The quickest way to eliminate waste is to avoid it in the first place! In 2018, Jackalope installed a grain silo at The Ranch brewing facility that saves 5,000 two-row barley bags from entering the waste stream each year. What about those grain bags for our specialty beers brewed at The Den? We reuse them as waste bags for Pick-Up for a Pint, a litter clean-up with Turnip Green Creative Reuse and Metro Public Works around Wedgewood-Houston Neighborhood on the first Sunday of every month.


With the opening of the Ranch production facility in August 2018, Jackalope converted the high bay lighting in the production facility to LED, saving 871 kWh per fixture, or 18,280 kWH total per year. The existing 400W Metal Halide High Bays used 455W of electricity with ballast factor, and were replaced with 176W LED High Bays, saving 279W per fixture. The electricity saved is equivalent to 14.1 tons of carbon dioxide, or 31,606 miles driven by an average passenger vehicle! Thank you to Powell Architects for helping Jackalope achieve its lighting dreams.

Local Ingredients:

The sure way to reduce carbon footprint is to source ingredients locally. Jackalope grows its on hops on a farm about five minutes from the brewery, Glen Leven Farm, protected by the Land Trust for Tennessee. Our Specialty Brewer Nathan visits once a week to check on the Cascade hops, a strain of hop that grows well in Tennessee. Once a year, these hops are used in a wet-hop brew, which means the hops are picked off the vine and added to the boil kettle within 6 hours of harvesting to create the legendary brew, Tennessee Wildwoman Wild Ale. (Beer bonus, this brew contains yeast harvested from a sageflower from Glen Leven Farm, too!)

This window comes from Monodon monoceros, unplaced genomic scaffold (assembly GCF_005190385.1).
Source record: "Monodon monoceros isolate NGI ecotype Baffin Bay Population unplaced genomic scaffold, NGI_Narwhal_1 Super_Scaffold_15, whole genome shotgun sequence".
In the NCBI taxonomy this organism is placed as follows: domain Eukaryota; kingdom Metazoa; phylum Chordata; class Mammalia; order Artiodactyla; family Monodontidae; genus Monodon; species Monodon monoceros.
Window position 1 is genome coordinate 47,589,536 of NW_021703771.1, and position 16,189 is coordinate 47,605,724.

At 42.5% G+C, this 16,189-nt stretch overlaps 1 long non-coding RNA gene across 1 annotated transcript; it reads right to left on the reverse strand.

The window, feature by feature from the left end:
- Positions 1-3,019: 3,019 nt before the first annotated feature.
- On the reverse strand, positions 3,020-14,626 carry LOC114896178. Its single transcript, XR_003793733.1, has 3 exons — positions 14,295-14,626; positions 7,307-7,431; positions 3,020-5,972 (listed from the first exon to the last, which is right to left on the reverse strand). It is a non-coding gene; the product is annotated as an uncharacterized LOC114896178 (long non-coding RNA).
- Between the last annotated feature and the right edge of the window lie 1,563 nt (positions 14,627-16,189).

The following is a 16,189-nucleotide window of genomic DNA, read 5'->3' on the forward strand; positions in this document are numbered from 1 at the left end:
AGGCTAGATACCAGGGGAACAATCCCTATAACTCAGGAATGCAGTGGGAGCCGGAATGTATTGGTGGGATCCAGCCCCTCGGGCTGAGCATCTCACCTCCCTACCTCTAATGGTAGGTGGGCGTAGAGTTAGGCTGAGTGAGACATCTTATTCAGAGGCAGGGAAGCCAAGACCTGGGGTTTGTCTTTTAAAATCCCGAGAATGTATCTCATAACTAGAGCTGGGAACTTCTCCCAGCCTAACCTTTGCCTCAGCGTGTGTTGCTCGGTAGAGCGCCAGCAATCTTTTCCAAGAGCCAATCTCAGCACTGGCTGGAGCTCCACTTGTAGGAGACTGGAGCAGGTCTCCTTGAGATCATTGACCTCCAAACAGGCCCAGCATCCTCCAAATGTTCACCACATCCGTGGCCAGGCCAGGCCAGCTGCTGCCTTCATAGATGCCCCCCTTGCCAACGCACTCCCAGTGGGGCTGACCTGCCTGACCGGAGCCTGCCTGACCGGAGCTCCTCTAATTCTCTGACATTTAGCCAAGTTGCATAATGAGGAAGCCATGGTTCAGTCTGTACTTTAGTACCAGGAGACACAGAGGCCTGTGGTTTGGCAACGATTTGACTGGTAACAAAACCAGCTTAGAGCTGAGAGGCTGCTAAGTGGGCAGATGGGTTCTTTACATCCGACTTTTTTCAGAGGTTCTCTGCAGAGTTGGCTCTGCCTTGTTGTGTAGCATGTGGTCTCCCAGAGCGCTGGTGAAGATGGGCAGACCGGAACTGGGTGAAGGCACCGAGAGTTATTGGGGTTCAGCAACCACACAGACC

In our small batch brews, we incorporate local ingredients like coffee from Bongo Java, cocoa nibs from Olive & Sinclair, thyme from Bloomsbury Farm, honey from TruBee Honey, and grain from Batey Farms in Murfreesboro. We even collaborate on a beer soap with Little Seed Farm in Lebanon, to make all of your shower beer dreams come true.


Beyond the Batey Farms grain from Murfreesboro, the remainder of Jackalope grain is sourced from Briess, a company based in the midwest United States. Briess prides itself on minimally processed, non-GMO grains with no artificial additives, preservatives, colors or flavors. For more on Briess sustainability initiatives, please visit here.